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Doctors feel pressurised by direct to consumer advertising

BMJ 1999; 319 doi: https://doi.org/10.1136/bmj.319.7221.1321a (Published 20 November 1999) Cite this as: BMJ 1999;319:1321
  1. David Spurgeon
  1. Quebec

    Most doctors whose patients asked them about drugs they had seen advertised in the media felt under pressure to prescribe them, according to a telephone poll reported at the annual meeting of the American Association of Pharmaceutical Scientists.

    In 30-36% of such cases the doctors gave in to the pressure, even when the drug in question was not their first choice.

    The poll was conducted among 199 primary care doctors practising in Ohio and Pennsylvania during January and February 1999, including those who were described as high prescribers of statins. Respondents were offered an honorarium of $75 (£47) for participating.

    Respondents to the poll, which was carried out by Benjamin Banahan, professor of pharmacy administration, and John Bentley, assistant professor of pharmacy administration, at the University of Mississippi, indicated that on average five patients a week asked them to prescribe a specific product, and 30% of the time they did so.

    The doctors said that television advertisements were the most frequent source of their patients' information (77print advertisements were next (51%), followed by television news stories (49%) and print news stories (48%). More than half (52%) of the doctors thought that the information in prescription advertisements was only partially accurate, and 42% thought it was mostly accurate.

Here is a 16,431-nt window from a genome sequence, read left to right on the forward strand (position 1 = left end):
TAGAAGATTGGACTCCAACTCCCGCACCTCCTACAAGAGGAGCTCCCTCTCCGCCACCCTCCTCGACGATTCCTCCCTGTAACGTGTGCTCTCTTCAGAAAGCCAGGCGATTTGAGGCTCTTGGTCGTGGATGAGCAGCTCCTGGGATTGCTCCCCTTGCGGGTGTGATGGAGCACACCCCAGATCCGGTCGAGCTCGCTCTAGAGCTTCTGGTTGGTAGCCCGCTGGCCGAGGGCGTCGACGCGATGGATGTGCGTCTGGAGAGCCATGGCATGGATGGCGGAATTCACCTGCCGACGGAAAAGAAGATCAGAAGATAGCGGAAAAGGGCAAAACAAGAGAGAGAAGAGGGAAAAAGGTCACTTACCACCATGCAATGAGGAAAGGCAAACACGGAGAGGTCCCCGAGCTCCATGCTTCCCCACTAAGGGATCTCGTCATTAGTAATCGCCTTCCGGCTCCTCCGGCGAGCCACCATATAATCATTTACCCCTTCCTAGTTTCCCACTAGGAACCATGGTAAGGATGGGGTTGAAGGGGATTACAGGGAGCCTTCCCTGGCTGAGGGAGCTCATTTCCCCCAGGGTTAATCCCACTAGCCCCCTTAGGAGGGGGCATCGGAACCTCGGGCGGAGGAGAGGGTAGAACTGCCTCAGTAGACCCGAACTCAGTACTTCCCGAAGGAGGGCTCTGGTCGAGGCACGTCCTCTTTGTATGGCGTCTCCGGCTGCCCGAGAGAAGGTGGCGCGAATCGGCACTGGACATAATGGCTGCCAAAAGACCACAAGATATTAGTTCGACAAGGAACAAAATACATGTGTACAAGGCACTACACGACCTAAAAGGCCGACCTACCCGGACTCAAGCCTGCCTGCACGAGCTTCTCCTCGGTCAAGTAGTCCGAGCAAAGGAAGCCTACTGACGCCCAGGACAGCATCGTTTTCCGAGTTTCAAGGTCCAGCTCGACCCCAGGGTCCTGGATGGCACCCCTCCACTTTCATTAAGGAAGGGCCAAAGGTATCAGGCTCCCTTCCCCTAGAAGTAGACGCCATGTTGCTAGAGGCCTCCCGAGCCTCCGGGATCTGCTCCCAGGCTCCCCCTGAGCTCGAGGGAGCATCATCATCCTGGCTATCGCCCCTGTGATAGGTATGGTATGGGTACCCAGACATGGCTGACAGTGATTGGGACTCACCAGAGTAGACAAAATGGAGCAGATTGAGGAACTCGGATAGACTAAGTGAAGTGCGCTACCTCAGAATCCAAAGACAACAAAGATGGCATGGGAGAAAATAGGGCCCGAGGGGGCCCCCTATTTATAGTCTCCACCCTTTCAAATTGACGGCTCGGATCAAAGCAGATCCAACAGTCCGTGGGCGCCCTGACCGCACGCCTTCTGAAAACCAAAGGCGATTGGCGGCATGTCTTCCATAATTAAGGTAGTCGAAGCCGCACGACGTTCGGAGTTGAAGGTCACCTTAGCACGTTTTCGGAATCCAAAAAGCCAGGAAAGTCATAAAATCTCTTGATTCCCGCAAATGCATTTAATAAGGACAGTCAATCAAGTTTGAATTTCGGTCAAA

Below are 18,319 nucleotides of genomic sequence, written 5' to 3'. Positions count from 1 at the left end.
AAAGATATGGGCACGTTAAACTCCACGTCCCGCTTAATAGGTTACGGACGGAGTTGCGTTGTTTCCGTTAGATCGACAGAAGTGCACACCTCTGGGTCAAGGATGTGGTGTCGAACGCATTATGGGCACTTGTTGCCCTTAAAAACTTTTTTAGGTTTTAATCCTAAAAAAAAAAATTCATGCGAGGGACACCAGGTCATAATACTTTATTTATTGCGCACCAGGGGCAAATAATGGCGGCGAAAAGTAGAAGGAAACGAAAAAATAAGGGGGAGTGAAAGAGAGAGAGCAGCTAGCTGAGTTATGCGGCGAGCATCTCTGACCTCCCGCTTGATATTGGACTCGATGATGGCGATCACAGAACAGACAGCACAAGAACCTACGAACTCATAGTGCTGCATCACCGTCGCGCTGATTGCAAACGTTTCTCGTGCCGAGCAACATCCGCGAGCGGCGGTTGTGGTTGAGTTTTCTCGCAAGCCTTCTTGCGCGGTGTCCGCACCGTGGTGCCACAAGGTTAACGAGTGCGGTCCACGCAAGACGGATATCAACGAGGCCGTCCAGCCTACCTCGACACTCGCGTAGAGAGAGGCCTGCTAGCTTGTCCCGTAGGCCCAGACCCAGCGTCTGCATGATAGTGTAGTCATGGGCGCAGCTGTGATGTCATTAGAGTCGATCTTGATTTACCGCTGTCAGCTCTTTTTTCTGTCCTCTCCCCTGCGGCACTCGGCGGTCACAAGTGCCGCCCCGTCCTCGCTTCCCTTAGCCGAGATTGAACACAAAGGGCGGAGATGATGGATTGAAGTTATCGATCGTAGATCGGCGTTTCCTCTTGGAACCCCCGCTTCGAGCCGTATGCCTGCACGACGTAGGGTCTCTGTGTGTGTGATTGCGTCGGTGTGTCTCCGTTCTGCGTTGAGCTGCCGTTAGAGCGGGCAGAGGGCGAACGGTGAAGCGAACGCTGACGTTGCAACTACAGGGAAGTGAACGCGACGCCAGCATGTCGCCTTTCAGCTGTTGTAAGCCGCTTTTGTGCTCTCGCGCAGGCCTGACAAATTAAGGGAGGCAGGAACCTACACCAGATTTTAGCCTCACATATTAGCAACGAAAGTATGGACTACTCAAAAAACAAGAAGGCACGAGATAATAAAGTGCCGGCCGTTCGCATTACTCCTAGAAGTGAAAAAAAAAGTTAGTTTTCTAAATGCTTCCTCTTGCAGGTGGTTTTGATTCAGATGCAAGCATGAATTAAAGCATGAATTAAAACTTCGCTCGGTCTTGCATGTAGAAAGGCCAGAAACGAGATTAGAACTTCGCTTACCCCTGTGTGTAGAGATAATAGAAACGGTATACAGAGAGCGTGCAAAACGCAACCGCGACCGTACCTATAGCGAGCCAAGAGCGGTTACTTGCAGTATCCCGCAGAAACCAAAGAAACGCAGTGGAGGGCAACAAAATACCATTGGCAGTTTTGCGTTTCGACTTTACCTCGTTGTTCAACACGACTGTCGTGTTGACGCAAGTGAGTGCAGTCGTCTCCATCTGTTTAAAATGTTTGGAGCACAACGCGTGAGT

Altogether, 91% of the doctors who responded reported that they felt under pressure to prescribe products patients asked them about: 38% reported “very little” pressure, 47% “a little” pressure, and 6% “a lot” of pressure. The American Medical Association reversed its stand opposing direct to consumer advertising in 1992.

    Commenting on the poll, Professor Banahan said that doctors today were more likely to respond to pressure from patients to prescribe than they were in the past. Those who responded to pressure to prescribe a drug that was not their first choice said that they considered that the drug they ended up prescribing was acceptable.

    The project was supportedby a research grant from the R W Johnson Pharmaceutical Research Institute, a research arm of Johnson and Johnson.


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